Jon Snodgrass - Visitor's Band (Cover Artwork)
Staff Review

Jon Snodgrass

Jon Snodgrass: Visitor's Band

Visitor's Band (2009)

Suburban Home


3.5
Visitor's Band is the first real solo record from Jon Snodgrass, and it's about what one would expect from Snodgrass -- a near 50/50 mix of Armchair Martian-esque rock and Drag the River-centric country -- though in this case, predictability and enjoyability are not mutually exclusive. Snodgrass ...

Visitor's Band is the first real solo record from Jon Snodgrass, and it's about what one would expect from Snodgrass -- a near 50/50 mix of Armchair Martian-esque rock and Drag the River-centric country -- though in this case, predictability and enjoyability are not mutually exclusive.

Snodgrass recorded Visitor's Band in various sessions spread out all over the United States, with a little help from many of his friends in these locations (hence the title of the record). Fortunately for all of us, the sporadic nature of its conception doesn't make itself known in the finished product, thanks in large part to the constant that is Snodgrass himself and his deep, smoky voice.

The more rootsy material on this record is right up there with Snodgrass' finest work in Drag the River in terms of quality. The opening 1-2 punch of "Brave with Strangers" and "Thru the Fan" are both full of lush, layered acoustic and electric guitars. Minimal percussion in each song keeps the beat, so to speak, while Snodgrass croons smoothly and confidently. Things get a little more somber on "Song for Jake Nichols to Sing" and "Finally," but the end results are just as solid; the former contains more minimal percussion that rightfully stays in the background, while the latter relies on a low-end electric guitar riff for depth.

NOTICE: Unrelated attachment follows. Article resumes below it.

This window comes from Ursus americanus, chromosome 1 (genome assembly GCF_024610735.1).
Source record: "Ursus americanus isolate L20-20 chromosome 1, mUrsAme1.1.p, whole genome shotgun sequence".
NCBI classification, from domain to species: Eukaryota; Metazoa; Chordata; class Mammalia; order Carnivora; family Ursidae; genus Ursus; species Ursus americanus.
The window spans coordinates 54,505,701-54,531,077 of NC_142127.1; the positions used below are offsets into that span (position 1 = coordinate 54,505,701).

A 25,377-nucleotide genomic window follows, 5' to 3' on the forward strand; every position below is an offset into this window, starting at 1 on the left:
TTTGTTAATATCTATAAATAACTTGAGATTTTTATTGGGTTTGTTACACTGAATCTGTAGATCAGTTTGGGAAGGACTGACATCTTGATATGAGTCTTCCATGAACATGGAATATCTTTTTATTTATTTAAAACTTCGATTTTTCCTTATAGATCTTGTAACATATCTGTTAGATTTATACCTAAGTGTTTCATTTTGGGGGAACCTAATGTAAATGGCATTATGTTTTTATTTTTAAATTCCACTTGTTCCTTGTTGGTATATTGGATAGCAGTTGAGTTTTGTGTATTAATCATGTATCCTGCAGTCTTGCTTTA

Showcasing his versatility as a performer for those who haven't been familiarized with the man's past projects, Snodgrass ups the tempo on "Remember My Name," a song recorded with labelmates Two Cow Garage that features weeping guitar solos, a healthy dose of organ and plenty of choice backup vocals, especially in the chorus. Same goes for the driving "Fast in Last" and the louder, faster "Not That Rad" which is, in fact, pretty rad. There's a tasteful amount of twang injected into each of the more rock-oriented songs as well, that while not seeming like a big deal on the surface, really helps this record stay cohesive.

Much like past Snodgrass-related releases, the final track on Visitor's Band is the entire record over again on one track with some alternate versions of the songs. But, if we're not counting that track, this record is a nice, succinct listen at 10 songs and 29 minutes and shows that while Armchair Martian and Drag the River lie in seemingly permanent states of minimal activity, dude can always ring up some friends, do this shit himself and have the finished product be up to par with everything else he's done. That, my friends, is talent.

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